St. Louis Public Radio KWMU posts, "Missouri Lawmakers Call For Investigation Into State's Execution Method," by Chris McDaniel. It's via KBIA-FM. Here's the beginning of this must-read:
Several state lawmakers are calling for an investigation into how the Missouri Department of Corrections has carried out executions in the previous months.
The calls follow a report by St. Louis Public Radio and the Beacon that found the department bought its execution drug, pentobarbital, from an Oklahoma compounding pharmacy that isn’t licensed to sell here.
Under normal circumstances, the seller could be committing a felony.
“I don’t want our state to be able to do things the average citizen could not do,” House Minority Whip John Rizzo of Kansas City said. “I think it’s a very real possibility that our state is obtaining this drug from another state without the proper protocol.”
The Democrat is filing a bill on Monday that would create a temporary commission to see if the state was guilty of any wrongdoing. It would also place a hold on executions while they investigate.
Rizzo isn’t alone. On the Senate side, Democrat Joe Keaveny of St. Louis said he would support an investigation into the Department of Corrections. But he added that he couldn’t commit to this specific bill without reading it first.
“If we are going to employ such an extreme punishment, we should be absolutely certain that our methods and procedures ensure that the rights of the convicted are adequately protected,” Keaveny said.
"Death penalty foes mark 25 years of executions in Mo.," is the AP report by Jordan Shapiro, via the Southeast Missourian.
As Missouri prepares to execute its third inmate in the past few months, a group of death penalty opponents urged state lawmakers Monday to halt executions.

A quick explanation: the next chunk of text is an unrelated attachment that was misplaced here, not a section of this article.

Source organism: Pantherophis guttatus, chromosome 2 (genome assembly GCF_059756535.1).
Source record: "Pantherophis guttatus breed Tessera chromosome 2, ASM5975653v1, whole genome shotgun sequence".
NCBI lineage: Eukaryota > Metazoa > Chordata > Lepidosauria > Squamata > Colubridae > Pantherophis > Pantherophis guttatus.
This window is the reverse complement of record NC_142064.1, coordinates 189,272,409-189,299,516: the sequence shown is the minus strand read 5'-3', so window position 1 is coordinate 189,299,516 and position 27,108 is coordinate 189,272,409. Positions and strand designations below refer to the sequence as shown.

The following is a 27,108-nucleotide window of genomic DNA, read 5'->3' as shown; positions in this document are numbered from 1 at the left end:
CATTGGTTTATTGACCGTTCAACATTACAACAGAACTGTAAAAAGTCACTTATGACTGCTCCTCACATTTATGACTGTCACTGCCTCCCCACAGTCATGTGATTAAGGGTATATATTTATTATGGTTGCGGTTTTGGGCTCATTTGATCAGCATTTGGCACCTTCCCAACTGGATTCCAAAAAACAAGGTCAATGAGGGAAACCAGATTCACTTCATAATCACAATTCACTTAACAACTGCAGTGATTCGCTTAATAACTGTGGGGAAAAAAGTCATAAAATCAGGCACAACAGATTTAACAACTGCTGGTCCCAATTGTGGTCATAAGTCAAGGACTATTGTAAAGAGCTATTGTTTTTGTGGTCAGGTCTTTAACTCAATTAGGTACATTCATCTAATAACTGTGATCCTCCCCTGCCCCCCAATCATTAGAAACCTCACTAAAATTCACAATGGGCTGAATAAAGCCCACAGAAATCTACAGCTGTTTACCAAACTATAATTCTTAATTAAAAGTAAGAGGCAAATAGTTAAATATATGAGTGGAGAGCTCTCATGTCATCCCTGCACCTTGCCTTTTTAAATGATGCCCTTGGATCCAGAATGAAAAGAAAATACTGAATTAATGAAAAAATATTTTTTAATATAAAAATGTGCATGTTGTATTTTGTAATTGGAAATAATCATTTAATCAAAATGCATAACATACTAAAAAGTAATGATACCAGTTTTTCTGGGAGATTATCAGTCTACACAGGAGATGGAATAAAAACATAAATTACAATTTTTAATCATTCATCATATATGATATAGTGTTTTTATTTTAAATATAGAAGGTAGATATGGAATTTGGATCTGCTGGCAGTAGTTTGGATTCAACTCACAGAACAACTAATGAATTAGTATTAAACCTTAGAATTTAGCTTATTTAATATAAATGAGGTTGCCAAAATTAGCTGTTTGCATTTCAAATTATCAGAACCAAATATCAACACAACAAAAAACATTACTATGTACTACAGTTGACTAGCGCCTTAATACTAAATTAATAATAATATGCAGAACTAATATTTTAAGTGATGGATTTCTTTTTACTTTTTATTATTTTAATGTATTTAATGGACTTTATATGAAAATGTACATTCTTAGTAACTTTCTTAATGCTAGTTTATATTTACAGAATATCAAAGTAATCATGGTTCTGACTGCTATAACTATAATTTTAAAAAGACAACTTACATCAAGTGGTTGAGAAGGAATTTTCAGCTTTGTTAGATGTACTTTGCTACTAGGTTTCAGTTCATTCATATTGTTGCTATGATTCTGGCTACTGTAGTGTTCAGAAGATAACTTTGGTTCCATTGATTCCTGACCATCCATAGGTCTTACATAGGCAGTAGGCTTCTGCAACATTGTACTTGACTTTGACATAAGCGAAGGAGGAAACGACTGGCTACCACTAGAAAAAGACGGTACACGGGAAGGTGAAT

Missourians for Alternatives to the Death Penalty gathered at the state Capitol to mark 25 years since the state resumed executions. Reggie Griffin, who was recently cleared of a capital punishment case in Missouri, spoke in support of ending the death penalty.
"I wouldn't wish for anyone to go through what I had to go through," he said.
Griffin was convicted and sentenced to death in 1983 for killing fellow inmate James Bausley in a fatal stabbing at a Moberly, Mo., prison. His sentence was reduced to life without parole in 1993, but he remained in prison until the Missouri Supreme Court overturned his conviction in 2011.
Missouri's first execution after a nationwide moratorium on capital punishment was lifted by the U.S. Supreme Court in 1976 was that of George Mercer. He was executed Jan. 6, 1989, for the rape and slaying of waitress Karen Keeton in the Kansas City area.
Since then, Missouri has executed 70 inmates and nearly 50 more sit on death row.
Earlier coverage from Missouri begins at the link.